But when these same coping strategies are applied to adult challenges, they fail because they’re rooted in a child’s perspective. If an emotionally abusive person doesn’t evolve beyond these childhood strategies, they continue to react and respond in the same ways they always have.

If they lash out to create a protective barrier, avoiding vulnerability or deep, painful emotions, then that’s their default response to challenging situations.

If they continue to hurt you, despite your efforts to point out specific behaviors and your deep investment in the relationship, then you must come to terms with the possibility that they may never change.

That’s a hard truth to accept! If they recognize their behaviors are causing pain because you’ve been clear about what hurts you, and they still don’t change, then that’s a reflection of who they are in the present. This is the version of themselves they’re choosing to show you today. And it’s likely who they’ve been all along.

Initially, they may have had the ability to control it, to choose not to show this side, because most people don’t continue a relationship after being emotionally abused from the get-go. But often, emotionally abusive people don’t reveal their true nature right away. They present their best side, which indicates that, in many cases, it’s a choice.

Sure, there are nuances to consider. I often discuss the difference between conscious manipulators—those who knowingly inflict pain—and unconscious manipulators, who react without intent to harm.

This reactive behavior, akin to a fight-or-flight response, doesn’t necessarily mean they’re inherently bad people. More often than not, what begins as a wonderful relationship with a person showing up in admirable ways can devolve as they start reacting without conscious thought. They let their guard down, their filters slip, and they become more comfortable, which can lead to surprising, awful, and hurtful behavior.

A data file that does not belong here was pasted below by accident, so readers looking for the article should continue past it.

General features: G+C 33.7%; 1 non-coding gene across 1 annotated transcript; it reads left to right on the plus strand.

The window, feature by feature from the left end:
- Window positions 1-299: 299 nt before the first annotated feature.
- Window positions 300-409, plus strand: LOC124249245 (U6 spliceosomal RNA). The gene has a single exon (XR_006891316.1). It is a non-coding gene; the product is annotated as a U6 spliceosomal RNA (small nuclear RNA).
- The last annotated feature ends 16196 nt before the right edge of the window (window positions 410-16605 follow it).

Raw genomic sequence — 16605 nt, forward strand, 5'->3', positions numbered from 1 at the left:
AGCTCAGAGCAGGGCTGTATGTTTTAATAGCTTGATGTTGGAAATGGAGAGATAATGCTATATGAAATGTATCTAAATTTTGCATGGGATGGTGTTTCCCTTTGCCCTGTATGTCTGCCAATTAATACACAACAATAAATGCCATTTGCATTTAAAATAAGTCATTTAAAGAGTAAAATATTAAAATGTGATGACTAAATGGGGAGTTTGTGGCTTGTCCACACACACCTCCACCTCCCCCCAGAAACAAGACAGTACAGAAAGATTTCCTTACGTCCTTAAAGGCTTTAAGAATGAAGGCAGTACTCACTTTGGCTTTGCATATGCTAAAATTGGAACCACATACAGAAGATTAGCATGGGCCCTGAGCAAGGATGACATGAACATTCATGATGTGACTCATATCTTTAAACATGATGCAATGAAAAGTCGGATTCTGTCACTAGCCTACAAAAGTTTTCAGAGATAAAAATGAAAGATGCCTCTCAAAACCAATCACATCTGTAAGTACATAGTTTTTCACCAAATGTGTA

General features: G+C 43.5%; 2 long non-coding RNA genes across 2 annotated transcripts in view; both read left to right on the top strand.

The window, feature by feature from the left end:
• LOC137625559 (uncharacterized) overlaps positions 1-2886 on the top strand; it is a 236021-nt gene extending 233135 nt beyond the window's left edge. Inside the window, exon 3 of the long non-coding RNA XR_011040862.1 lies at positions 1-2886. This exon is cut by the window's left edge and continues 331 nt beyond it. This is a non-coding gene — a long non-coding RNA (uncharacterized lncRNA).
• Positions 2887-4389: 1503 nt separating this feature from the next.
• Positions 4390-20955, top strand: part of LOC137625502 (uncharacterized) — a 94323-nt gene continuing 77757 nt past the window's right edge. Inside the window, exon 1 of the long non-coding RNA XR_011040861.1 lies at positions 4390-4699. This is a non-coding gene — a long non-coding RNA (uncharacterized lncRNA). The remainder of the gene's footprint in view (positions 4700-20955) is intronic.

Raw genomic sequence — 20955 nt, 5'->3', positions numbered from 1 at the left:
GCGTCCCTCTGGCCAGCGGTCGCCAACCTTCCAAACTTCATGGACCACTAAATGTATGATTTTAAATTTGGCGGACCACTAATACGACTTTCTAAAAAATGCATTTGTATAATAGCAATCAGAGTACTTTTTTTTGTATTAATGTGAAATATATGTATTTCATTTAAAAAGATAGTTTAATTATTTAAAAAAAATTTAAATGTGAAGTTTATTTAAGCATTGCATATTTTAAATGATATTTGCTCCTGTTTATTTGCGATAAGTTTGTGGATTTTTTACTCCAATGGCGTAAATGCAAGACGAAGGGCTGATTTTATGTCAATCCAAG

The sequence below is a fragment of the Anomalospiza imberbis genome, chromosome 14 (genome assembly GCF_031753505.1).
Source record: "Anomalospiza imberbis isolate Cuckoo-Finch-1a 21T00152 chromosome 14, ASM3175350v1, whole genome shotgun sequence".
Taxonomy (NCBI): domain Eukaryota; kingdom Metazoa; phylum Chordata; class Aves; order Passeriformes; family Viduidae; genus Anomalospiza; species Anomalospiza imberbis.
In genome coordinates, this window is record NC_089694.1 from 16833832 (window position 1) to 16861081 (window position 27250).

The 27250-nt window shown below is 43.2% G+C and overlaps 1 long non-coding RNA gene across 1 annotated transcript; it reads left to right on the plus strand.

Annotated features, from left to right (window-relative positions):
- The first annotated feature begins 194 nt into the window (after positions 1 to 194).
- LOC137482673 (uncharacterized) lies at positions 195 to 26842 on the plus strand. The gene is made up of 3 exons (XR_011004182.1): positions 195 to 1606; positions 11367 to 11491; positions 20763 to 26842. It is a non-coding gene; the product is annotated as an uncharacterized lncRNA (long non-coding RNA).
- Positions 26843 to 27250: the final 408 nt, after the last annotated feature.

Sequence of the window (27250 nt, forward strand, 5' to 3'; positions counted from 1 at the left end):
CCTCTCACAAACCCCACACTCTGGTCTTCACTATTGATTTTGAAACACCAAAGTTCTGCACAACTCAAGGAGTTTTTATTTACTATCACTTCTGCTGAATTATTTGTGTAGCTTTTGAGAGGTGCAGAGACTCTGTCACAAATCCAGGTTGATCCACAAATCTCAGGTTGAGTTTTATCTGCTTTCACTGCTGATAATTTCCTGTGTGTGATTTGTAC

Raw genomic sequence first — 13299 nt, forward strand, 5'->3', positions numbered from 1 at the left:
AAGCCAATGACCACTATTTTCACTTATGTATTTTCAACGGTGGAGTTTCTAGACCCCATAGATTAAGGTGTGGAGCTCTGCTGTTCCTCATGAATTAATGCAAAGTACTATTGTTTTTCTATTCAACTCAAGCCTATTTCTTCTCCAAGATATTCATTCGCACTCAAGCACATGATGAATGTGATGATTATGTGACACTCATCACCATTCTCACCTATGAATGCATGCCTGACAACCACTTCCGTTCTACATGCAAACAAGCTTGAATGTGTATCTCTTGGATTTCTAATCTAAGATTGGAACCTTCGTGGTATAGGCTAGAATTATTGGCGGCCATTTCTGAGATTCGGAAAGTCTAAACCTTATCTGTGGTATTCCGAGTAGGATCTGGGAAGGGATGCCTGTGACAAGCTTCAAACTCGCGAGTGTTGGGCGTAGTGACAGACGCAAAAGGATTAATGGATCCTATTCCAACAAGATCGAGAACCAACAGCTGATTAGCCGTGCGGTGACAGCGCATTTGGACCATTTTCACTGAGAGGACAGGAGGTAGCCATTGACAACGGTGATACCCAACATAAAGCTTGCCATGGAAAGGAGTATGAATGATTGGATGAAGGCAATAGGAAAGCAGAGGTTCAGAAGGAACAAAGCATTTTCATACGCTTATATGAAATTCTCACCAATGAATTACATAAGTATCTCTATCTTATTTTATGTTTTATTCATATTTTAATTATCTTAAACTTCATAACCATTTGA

In such relationships, particularly romantic ones, you might find yourself falling in love with someone who, for a time, seems fantastic. It could be bliss for the first several months or even years. But then, troubling behaviors emerge.

At first, you might question yourself, taking on the blame and feeling guilty, because they were once kind and caring, so you continue to invest, committing to the relationship. And you hold onto hope that they will change sometime soon. You may even believe you can adapt to what’s happening and find other ways to improve the relationship.

However, the hard truth is that you cannot change them. They are who they are, and maybe that’s who they’ve always been, but they chose to present themselves differently at the relationship’s onset. Whether they were uncomfortable being themselves initially or intentionally deceiving you, the honeymoon phase eventually ends, and their true behaviors begin to surface.

When you see these behaviors persist, especially after they realize they’re hurting you, and yet they don’t stop, you must come to a place of acceptance: This is how they are choosing to treat you.

I assure you, I’m not blaming the victim or suggesting it’s your fault for staying. Everyone has their reasons for staying, and sometimes, there’s no choice but to endure a harmful situation due to a lack of resources or circumstances. But once you accept that they won’t change—even as you suffer, cry, and feel bad—you’re at a crossroads.